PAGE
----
Skip to main content
ARS Home » Pacific West Area » Hilo, Hawaii » Daniel K. Inouye U.S. Pacific Basin Agricultural Research Center » Tropical Crop and Commodity Protection Research » Research » Publications at this Location » Publication #220417

Title: Evaluation of Formulations for Fruit Fly Surveillance in New Zealand

item Suckling, David
item Jang, Eric
item Carvalho, Lori
item Holder, P
item Stephens, A

Submitted to: Pest Management Science
Publication Type: Peer Reviewed Journal
Publication Acceptance Date: 3/10/2008
Publication Date: 6/30/2008
Citation: Suckling, D.M., Jang, E.B., Carvalho, L.A., Holder, P., Stephens, A.E., Jessup, A. 2008. Evaluation of Formulations for Fruit Fly Surveillance in New Zealand. Pest Mgt Sci. 64: 848-856.

Interpretive Summary: In this study, we tested conventional fruit fly lures used in detection trapping programs in New Zealand. We also evaluated some new lures developed by USDA-ARS in Hawaii. The test was carried out in Hawaii since New Zealand does not have exotic fruit flies established in that country. The study indicated that while some of the existing lures used in current detection programs are still effective, improved lures could be used in some cases to detect exotic fruit flies.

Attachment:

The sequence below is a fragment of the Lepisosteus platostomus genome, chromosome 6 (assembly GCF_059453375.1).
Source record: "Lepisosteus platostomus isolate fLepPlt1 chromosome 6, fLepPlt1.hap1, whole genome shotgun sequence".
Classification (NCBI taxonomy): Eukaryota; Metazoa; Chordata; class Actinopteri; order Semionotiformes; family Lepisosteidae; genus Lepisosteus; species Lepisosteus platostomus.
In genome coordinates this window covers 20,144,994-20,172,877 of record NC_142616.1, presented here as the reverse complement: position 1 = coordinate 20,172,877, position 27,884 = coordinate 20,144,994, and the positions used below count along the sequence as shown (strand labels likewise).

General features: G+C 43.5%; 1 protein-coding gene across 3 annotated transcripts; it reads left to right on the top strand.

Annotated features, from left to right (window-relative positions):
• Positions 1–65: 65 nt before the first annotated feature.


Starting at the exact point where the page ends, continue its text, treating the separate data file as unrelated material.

Technical Abstract: Fruit flies (Diptera: Tephritidae) represent a major biosecurity threat to the horticulture sector of New Zealand and a surveillance programme is in place so that an incursion may be discovered as early as possible. Climate matching was used to determine overseas trapping sites that could mimic New Zealand's meteorological conditions in the presence of four key fruit flies. Experiments compared Lynfield traps baited with current lures dispensers and newer wafer dispensers for Mediterranean fruit fly (Ceratitis capitata), melon fly (Bactrocera cucurbitae) and Oriental fruit fly (B. dorsalis) in locations with climates similar to New Zealand (high altitude in Hawaii), and Queensland fruit fly (B. tryoni, in New South Wales, Australia). Catches of wild Oriental fruit flies were 9.5-fold higher with methyl eugenol wafers than with the existing standard plugs. Recaptures of sterile melon flies were 2.6-fold higher with cuelure wafers than with the existing standard plugs. Recaptures of 3,048 sterile Mediterranean fruit flies was not significantly higher with trimedlure in wafers than with the existing standard plugs. Release rate and trapping experiments found new lure formulation technologies differed in release rate characteristics from existing dispensers under temperate and sub-tropical conditions and indicated some potential for improvement in surveillance efficacy.